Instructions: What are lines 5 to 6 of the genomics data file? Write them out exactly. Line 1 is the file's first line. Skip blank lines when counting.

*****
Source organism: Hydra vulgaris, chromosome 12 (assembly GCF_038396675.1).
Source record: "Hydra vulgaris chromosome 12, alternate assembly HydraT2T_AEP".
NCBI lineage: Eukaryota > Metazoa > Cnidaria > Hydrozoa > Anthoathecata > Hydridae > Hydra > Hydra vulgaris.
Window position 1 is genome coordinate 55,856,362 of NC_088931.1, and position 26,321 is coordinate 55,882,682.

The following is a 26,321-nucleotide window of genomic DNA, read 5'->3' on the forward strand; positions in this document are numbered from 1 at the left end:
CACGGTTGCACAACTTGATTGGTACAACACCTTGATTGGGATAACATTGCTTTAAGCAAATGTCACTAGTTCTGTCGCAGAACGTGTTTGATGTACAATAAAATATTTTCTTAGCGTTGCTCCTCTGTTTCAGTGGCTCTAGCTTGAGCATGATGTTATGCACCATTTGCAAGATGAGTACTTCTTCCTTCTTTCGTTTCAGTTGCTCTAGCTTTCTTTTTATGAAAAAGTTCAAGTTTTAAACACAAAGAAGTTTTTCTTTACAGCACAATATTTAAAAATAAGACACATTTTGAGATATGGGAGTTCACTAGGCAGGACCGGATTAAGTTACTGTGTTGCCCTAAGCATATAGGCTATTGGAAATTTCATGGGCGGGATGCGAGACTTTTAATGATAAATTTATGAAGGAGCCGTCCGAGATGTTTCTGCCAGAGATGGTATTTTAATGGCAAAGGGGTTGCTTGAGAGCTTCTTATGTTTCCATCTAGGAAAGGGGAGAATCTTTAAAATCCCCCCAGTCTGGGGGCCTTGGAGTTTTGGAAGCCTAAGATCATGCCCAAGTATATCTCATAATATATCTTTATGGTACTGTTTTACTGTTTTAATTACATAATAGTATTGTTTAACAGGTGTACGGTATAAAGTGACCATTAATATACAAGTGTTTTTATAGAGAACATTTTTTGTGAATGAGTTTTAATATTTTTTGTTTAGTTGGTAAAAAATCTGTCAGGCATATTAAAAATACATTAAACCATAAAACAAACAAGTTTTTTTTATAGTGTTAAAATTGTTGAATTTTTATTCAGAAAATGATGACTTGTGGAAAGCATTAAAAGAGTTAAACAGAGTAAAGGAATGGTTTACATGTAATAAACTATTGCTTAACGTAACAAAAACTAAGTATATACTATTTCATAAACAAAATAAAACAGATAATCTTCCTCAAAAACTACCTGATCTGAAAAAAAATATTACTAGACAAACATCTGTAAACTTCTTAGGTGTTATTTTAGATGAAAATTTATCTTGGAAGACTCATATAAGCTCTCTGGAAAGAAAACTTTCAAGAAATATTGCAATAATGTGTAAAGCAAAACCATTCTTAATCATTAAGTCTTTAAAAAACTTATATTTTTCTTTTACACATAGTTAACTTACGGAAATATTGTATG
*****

The following is a 26,321-nucleotide window of genomic DNA, read 5'->3' on the forward strand; positions in this document are numbered from 1 at the left end:
CACGGTTGCACAACTTGATTGGTACAACACCTTGATTGGGATAACATTGCTTTAAGCAAATGTCACTAGTTCTGTCGCAGAACGTGTTTGATGTACAATAAAATATTTTCTTAGCGTTGCTCCTCTGTTTCAGTGGCTCTAGCTTGAGCATGATGTTATGCACCATTTGCAAGATGAGTACTTCTTCCTTCTTTCGTTTCAGTTGCTCTAGCTTTCTTTTTATGAAAAAGTTCAAGTTTTAAACACAAAGAAGTTTTTCTTTACAGCACAATATTTAAAAATAAGACACATTTTGAGATATGGGAGTTCACTAGGCAGGACCGGATTAAGTTACTGTGTTGCCCTAAGCATATAGGCTATTGGAAATTTCATGGGCGGGATGCGAGACTTTTAATGATAAATTTATGAAGGAGCCGTCCGAGATGTTTCTGCCAGAGATGGTATTTTAATGGCAAAGGGGTTGCTTGAGAGCTTCTTATGTTTCCATCTAGGAAAGGGGAGAATCTTTAAAATCCCCCCAGTCTGGGGGCCTTGGAGTTTTGGAAGCCTAAGATCATGCCCAAGTATATCTCATAATATATCTTTATGGTACTGTTTTACTGTTTTAATTACATAATAGTATTGTTTAACAGGTGTACGGTATAAAGTGACCATTAATATACAAGTGTTTTTATAGAGAACATTTTTTGTGAATGAGTTTTAATATTTTTTGTTTAGTTGGTAAAAAATCTGTCAGGCATATTAAAAATACATTAAACCATAAAACAAACAAGTTTTTTTTATAGTGTTAAAATTGTTGAATTTTTATTCAGAAAATGATGACTTGTGGAAAGCATTAAAAGAGTTAAACAGAGTAAAGGAATGGTTTACATGTAATAAACTATTGCTTAACGTAACAAAAACTAAGTATATACTATTTCATAAACAAAATAAAACAGATAATCTTCCTCAAAAACTACCTGATCTGAAAAAAAATATTACTAGACAAACATCTGTAAACTTCTTAGGTGTTATTTTAGATGAAAATTTATCTTGGAAGACTCATATAAGCTCTCTGGAAAGAAAACTTTCAAGAAATATTGCAATAATGTGTAAAGCAAAACCATTCTTAATCATTAAGTCTTTAAAAAACTTATATTTTTCTTTTACACATAGTTAACTTACGGAAATATTGTATG